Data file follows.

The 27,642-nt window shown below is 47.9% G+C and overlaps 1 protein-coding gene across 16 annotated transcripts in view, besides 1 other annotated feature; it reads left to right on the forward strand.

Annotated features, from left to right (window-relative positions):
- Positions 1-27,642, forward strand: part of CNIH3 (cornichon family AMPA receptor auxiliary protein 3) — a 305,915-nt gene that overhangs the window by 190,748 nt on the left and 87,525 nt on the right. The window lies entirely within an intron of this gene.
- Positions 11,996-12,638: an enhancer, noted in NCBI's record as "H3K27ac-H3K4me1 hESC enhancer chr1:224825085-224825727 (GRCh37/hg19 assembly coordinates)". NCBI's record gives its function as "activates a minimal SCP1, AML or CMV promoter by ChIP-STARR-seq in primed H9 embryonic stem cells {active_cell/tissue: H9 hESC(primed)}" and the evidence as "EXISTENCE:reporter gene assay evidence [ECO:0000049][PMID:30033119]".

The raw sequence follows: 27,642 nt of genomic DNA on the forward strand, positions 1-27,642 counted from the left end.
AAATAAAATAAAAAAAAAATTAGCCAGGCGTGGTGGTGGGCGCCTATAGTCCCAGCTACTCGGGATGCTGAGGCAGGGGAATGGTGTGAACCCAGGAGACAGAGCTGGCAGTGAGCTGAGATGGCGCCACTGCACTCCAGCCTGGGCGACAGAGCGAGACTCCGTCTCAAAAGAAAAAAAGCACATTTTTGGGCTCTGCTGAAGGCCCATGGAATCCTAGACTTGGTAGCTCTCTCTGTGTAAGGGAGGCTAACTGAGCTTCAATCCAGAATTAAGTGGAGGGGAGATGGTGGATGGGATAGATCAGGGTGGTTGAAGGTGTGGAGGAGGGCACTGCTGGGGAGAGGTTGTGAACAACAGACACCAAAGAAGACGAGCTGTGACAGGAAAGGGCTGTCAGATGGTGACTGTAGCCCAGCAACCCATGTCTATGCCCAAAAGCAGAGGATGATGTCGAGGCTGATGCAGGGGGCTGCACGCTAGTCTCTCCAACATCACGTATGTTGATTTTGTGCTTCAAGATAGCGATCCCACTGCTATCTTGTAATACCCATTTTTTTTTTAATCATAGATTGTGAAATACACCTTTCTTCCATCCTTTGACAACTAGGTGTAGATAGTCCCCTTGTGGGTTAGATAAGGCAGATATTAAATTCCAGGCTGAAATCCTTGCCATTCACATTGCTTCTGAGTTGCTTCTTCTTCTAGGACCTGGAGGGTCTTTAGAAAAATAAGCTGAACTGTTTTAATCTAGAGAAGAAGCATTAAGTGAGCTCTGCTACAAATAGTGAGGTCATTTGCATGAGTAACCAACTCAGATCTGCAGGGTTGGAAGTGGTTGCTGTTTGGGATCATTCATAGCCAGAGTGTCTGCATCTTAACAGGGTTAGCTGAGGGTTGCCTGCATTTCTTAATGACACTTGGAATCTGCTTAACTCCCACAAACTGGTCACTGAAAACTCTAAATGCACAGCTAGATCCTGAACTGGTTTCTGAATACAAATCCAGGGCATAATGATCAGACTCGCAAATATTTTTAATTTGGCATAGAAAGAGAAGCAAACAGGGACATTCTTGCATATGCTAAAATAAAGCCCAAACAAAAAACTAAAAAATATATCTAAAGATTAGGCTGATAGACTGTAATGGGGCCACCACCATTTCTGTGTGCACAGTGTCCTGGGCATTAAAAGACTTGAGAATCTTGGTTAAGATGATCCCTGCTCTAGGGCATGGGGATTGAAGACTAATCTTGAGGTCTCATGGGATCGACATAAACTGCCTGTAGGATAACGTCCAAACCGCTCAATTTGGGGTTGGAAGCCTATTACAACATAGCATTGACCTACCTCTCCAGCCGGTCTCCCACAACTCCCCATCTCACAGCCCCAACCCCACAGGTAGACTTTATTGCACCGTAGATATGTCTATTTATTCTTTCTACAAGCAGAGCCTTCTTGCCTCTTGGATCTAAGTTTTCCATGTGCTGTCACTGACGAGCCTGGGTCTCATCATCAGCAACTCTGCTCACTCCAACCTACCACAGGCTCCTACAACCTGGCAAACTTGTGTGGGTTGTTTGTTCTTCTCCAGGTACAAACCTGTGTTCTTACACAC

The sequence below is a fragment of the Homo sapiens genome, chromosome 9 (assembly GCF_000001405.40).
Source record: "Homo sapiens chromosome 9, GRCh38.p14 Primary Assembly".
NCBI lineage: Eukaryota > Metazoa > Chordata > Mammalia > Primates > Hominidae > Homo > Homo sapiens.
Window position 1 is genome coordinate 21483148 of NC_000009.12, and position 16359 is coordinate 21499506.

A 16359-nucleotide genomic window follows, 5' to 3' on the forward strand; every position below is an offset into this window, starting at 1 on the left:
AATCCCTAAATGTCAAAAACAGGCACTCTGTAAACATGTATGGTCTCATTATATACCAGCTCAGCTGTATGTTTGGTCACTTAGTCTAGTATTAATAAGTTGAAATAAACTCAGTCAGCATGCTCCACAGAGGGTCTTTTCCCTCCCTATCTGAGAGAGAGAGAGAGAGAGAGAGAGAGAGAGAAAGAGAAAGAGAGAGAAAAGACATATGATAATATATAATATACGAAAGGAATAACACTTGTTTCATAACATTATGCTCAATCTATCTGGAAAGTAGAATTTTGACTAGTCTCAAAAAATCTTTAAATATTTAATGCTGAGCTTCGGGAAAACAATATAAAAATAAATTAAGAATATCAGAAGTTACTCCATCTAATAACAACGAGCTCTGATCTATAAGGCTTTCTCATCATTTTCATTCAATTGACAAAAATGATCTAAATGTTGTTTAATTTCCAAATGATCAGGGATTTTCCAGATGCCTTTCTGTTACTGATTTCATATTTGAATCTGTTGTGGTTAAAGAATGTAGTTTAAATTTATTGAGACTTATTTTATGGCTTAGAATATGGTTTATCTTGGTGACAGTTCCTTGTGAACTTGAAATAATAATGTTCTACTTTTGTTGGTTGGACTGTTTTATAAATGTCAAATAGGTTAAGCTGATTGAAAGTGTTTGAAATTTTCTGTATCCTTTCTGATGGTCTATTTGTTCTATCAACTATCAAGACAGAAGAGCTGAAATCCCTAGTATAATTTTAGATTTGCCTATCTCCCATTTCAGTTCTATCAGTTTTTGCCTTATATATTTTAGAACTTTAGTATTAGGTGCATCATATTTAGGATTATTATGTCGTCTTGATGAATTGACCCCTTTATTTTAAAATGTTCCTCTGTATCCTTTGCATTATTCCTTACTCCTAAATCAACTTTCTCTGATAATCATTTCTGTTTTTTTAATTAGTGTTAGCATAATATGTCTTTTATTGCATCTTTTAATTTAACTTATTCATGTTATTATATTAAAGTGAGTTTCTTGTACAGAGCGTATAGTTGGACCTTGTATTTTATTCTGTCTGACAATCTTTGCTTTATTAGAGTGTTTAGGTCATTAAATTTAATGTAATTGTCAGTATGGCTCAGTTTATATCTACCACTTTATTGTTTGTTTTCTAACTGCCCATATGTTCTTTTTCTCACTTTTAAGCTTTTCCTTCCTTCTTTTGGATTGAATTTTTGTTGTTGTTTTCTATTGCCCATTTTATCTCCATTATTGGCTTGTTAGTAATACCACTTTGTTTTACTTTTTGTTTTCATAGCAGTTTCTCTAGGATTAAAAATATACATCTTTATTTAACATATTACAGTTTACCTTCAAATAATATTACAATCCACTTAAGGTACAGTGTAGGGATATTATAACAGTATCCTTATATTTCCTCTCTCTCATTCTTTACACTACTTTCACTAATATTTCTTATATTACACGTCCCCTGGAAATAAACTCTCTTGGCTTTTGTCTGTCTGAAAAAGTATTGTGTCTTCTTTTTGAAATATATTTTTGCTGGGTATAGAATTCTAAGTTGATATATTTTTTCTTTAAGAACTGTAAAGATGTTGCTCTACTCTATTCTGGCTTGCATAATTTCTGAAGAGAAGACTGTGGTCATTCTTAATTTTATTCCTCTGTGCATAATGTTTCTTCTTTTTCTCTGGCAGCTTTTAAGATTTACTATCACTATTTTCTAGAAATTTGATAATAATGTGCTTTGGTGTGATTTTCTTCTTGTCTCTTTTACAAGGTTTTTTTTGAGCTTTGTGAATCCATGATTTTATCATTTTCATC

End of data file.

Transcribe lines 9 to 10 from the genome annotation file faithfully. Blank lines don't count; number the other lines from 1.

NCBI lineage: Eukaryota > Metazoa > Chordata > Mammalia > Primates > Hominidae > Homo > Homo sapiens.
Window position 1 is genome coordinate 21483148 of NC_000009.12, and position 16359 is coordinate 21499506.